(Feb. 8, 2013) Preliminary budget data from the Worcester County school system indicates that the county will likely be holding the line on education funding, although the system continues to see a number of new costs, as well as savings, from the drive to implement new technology in schools.
Based on the latest estimates of current expenditures, the county schools’ Chief Financial Officer, Vince Tolbert, told the Board of Education this week that he expects the budget for the 2014 fiscal year, which begins this July, to be $1,150,315 higher than FY13.
For the current fiscal year, the schools are presently allotted $92,167,401. This includes, however, a mid-year appropriation of $300,000 granted by the county after the state declined to renew its funding for Worcester’s after-school programs.
“What we’re trying to do is align our actual expenditures from last year with what we’re asking for this year,” Tolbert said.
Although quasi-independent from the rest of the county government, Worcester’s school system receives about 80 percent of its revenue from appropriations by the Worcester County Commissioners, who have final authority over its budget.
Under Maryland law, however, county governments must contribute the same amount of money per-student to their schools each year to cover teaching costs and in-classroom expenditures. This policy is known as the “Maintenance of Effort” formula, and counties face steep cuts in state funding if they go below the established MOE level. With a marginal increase in enrollment, the county is expected to give a minimum of $23,186 more this year, according to Tolbert.
However, the MOE formula does not figure in operational costs outside of the classroom. Although most of these costs are stable, one – the price of employee health insurance – has always been a major worry for school finance. In the coming year, Tolbert expects these costs to rise $574,000, consisting of the majority of his projected cost increase for FY14.
Further, the single line item that takes up nearly half of the schools’ operating costs – teacher salaries, roughly $39 million – is not yet set in stone, given that contract negotiations with the Worcester County Teachers’ Association are still ongoing.
The remainder of the current projected increase for next year’s expenditures comes from technology costs, including the installation of broadband service, upgrading “cloud” server computing for teaching and testing, and implementing new finance and payroll software.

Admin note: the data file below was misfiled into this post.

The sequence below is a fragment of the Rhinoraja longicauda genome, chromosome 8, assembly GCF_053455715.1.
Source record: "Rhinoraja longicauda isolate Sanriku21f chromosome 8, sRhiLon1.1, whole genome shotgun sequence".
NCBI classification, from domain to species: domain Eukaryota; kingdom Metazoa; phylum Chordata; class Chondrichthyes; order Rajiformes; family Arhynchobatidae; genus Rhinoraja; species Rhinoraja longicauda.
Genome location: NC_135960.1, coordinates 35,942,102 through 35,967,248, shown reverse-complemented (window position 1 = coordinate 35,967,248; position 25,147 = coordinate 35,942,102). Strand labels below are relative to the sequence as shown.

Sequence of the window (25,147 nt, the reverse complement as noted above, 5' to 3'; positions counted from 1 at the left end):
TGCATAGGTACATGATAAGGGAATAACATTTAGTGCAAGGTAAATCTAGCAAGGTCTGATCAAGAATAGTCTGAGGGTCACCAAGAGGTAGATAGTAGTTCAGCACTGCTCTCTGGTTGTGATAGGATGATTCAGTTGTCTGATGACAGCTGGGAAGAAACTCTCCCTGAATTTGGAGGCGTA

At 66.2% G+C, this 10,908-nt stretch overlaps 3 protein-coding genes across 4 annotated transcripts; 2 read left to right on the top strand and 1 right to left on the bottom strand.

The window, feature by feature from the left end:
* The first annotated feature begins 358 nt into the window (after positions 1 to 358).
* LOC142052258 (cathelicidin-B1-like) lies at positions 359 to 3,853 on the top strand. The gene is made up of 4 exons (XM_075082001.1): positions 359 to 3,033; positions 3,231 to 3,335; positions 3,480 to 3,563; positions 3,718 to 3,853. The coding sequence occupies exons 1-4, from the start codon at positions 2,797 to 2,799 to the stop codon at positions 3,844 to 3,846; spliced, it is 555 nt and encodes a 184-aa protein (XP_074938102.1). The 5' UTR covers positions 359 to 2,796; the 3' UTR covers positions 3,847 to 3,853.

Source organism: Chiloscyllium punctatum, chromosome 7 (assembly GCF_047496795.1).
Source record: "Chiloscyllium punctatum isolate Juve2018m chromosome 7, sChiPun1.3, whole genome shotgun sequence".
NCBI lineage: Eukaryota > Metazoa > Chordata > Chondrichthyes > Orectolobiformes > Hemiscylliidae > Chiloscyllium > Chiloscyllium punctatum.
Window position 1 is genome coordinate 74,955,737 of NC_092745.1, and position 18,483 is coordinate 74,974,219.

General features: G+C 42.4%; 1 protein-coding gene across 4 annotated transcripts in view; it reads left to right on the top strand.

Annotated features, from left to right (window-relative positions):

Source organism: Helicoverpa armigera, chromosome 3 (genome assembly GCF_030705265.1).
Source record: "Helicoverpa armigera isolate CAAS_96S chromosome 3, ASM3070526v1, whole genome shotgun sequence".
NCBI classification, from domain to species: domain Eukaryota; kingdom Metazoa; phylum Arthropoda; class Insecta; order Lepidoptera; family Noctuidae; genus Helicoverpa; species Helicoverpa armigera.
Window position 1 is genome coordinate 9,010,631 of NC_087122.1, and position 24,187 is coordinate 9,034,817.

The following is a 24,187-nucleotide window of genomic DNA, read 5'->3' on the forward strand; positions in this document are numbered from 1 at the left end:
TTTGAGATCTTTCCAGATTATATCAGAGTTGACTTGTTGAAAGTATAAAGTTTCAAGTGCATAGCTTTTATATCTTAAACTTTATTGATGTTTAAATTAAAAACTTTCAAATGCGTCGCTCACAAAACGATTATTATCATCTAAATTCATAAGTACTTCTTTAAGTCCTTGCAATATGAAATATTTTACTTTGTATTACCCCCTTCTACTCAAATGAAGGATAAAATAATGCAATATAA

Although they come with up-front costs, technology also has back-end savings, which Tolbert projected to be $153,895 in reduced costs for textbooks and classroom consumables.
“Whereas we were buying more textbooks and materials, teachers can now go on the cloud and download that,” Tolbert said.
Although broadband service is most important, at least initially, to transmit state standardized testing data, Superintendent of Schools Dr. Jerry Wilson noted that “the more we expand the use of technology, the more we’ll see the use of that broadband.”
Board member Donnie Shockley asked why no more money was being put towards the installation of “SMART Board” technology – essentially a computer-linked, interactive whiteboard – in the district’s classrooms, a technology initiative that Worcester’s schools began some years ago.
While the boards are now universal in elementary schools, and are also in some renovated rooms in secondary schools, Assistant Superintendent for Instruction Dr. John Gaddis said he would prefer to hold out.
“By the time we’ll do that [have the boards in every room], there’ll be a new technology,” Gaddis said. “You’ll be moving to a system where you’ll have devices in students hands, instead of something they look at in the front of the room, and I’d rather take the money towards that.”
The schools are also planning to ask the county for $100,000 each for two capital improvement initiatives.
One would potentially involve structural changes made on behalf of school safety, such as the installation of buzzer doors or other security measures. Further recommendations in this regard, compiled from audits performed by school committees and local law enforcement agencies, are likely to be presented to the board later this month.
The other would a feasibility study for the expected renovation or reconstruction of Showell Elementary School, which has been identified as the next target for major capital improvement.
“It’s essentially a physical of the school,” said district facilities head Joe Price. “It’ll allow us to determine whether it would be worth it to renovate or build anew.”
Pocomoke High School recently completed major renovations, and the same will be done to Snow Hill High School later this year. County and state funding recently became available for the $41 million project after several years of delay.